Goals that we share with United Nations

3 Good health

4 Quality education

6 Clean water and sanitation

7 Affordable clean energy

8 Decent work and economic growth

9 Industry, innovation and Infrastructure

11 Sustainable cities and communities

13 Climate action

17 Partnerships for the goals

Currently energy access levels vary across sub-Saharan Africa but are around 21% when averaged across countries, with levels higher in urban areas. Similarly, waste collection and disposal is sparse resulting in piles of waste heaped in open fields that cause sanitation issues, provide feeding ground for disease and result in additional greenhouse gas emissions.


With high aspirations we provide details regarding our journey to provide renewable energy in sub-Saharan Africa:


Conceptual Design

Conceptual design is the first phase of the engineering process after a positive result from the feasibility study.  It brings together all disciplines to brainstorm and table ideas to solve the problem and accomplish the goals. It broadly outlines the function and form of the project and includes interactions, processes strategies and experiences.



Preliminary Engineering

Preliminary design is the next phase and involves the engineering required to define the infrastructure needs of the project. It bridges the gap between the concepts defined earlier and the detailed design process to produce construction documentation. It can include developing schematics, diagrams and layouts in addition to early project configuration.



Detailed Design

Detailed Design is the main design phase where each part of the project is defined, sized and configured with standard market available components so that they work together to achieve the project goals.  Often this stage is broken out by discipline with many independent parameters for each individual discipline but also many areas of overlap where communications and collaboration are required. The output of the detailed design is construction ready documentation from which a facility can be constructed and made to work to achieve its design goals.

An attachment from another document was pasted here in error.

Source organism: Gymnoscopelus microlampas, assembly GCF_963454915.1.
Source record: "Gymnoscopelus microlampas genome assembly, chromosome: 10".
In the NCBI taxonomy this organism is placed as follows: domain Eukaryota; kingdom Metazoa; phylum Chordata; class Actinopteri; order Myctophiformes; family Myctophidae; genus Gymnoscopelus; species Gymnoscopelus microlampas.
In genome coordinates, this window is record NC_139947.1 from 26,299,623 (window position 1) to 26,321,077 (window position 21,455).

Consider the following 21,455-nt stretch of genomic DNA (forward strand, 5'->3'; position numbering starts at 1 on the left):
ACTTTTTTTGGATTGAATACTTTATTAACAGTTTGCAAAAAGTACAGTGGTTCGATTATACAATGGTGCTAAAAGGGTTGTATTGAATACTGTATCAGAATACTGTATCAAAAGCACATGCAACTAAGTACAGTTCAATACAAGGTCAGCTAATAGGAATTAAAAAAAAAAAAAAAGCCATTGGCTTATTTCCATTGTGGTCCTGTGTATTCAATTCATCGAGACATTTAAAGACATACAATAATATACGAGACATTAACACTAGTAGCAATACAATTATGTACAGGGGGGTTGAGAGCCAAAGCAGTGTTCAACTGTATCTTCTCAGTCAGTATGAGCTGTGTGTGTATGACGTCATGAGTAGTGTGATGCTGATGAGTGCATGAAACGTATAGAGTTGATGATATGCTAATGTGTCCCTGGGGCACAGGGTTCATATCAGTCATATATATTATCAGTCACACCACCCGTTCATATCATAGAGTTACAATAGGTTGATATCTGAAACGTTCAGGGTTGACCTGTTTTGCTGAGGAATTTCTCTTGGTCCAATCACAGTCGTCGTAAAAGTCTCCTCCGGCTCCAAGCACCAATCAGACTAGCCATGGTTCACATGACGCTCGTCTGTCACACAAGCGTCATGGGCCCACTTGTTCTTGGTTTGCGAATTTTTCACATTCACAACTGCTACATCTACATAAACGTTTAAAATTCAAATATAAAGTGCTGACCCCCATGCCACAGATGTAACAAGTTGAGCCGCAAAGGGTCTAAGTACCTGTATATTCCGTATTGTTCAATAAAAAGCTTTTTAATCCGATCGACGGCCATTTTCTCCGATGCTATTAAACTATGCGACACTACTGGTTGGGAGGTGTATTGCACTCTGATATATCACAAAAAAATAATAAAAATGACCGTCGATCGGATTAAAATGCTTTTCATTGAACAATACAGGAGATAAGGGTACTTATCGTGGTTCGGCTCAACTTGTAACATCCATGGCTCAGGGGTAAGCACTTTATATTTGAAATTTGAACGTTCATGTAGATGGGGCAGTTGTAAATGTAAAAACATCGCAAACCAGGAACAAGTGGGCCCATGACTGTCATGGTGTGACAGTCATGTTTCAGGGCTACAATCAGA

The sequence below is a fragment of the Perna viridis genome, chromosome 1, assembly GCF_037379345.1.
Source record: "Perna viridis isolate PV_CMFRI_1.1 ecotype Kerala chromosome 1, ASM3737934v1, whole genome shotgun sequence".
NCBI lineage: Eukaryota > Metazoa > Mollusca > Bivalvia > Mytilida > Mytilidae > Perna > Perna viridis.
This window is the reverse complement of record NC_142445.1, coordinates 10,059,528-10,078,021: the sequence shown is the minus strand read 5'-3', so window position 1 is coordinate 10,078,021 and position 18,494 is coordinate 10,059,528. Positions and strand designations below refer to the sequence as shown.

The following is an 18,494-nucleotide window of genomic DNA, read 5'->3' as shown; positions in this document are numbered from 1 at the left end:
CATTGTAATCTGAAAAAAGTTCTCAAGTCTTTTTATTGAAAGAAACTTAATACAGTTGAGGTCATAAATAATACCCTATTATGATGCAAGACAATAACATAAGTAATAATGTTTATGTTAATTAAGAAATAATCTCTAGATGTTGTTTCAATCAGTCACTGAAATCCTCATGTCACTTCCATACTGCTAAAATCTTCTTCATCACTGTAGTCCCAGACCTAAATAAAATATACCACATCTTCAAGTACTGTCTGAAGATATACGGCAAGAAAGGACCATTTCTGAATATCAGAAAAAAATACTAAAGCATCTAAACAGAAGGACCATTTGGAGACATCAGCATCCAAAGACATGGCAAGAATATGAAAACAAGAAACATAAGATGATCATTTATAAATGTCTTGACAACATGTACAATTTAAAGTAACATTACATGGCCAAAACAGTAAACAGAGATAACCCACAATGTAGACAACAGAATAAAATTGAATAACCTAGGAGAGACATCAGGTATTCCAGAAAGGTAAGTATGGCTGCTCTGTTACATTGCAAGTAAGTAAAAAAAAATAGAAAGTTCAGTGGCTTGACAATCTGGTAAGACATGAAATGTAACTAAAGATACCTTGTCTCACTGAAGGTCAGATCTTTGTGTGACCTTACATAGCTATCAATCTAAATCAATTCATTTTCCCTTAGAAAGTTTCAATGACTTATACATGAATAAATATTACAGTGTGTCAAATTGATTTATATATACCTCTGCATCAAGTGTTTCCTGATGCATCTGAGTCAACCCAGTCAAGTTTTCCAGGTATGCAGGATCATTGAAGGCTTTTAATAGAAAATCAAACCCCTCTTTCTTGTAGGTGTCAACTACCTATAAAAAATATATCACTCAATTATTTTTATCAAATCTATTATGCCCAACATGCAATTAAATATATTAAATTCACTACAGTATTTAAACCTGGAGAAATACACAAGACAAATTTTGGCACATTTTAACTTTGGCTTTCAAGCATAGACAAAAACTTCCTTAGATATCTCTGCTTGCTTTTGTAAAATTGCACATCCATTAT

This is the phase where the facility is actually constructed – ground is broken, foundations are poured, building erected, equipment is installed, wires are run and terminated. Each discipline has its own set of internationally approved standards to work towards and will test their work according to those standards. This includes pressure testing of piping, x-ray inspection of welds, point to point testing and polarity verification for electrical and controls among other items. The end of the construction phase is a handover to a testing and commissioning crew.



Testing and Commissioning

After the facility is built and assembled each of the individual pieces need to be tested to ensure that they are in working order. After each section of the facility is tested then they start to ensure that the pieces work together. This flows into the commissioning stage for as the testing is completed and sections of the facility are verified to be working then they need to test run under real conditions. Only after sections of the facility have been tested in conjunction with each other and all issues have been addressed will we enter the startup phase. The end of commissioning is a handover  from the commissioning crew to a joint startup procedure typically completed in conjunction with the operations staff.




Startup is a phase where, after knowing that systems work on their own and in conjunction with other systems that we try and work the facility as a whole while making adjustments and refinements along the way. In this manner a number of systems will be required to be tested including the startup procedures, the “in operation” functions and the normal and emergency shutdown systems. The end of the startup verifications and procedures is a handover to operations. This handover will typically trigger the start of the PPA and enforcement of the contractual obligations.



Commercial Operations

After starting up the facility, it will need to be run for a time period to ensure that there are no issues and that all of the sub-systems are functioning as required. Once the facility has reached commercial operations means that it is capable of fulfilling its contractual obligations. This is the point at which the PPA comes into effect and the project shifts to operations.


The evolving African landscape presents immense renewable energy potential and opportunities of sustainable development and support of circular economies. We have been fortunate to establish important partnerships to move the project forwards but are always looking for partners, to develop additional projects, who align with our goals and philosophies.

Emerald EfW


Government of Canada

Province of Ontario





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Energy in Africa presents a complex landscape with both challenges and opportunities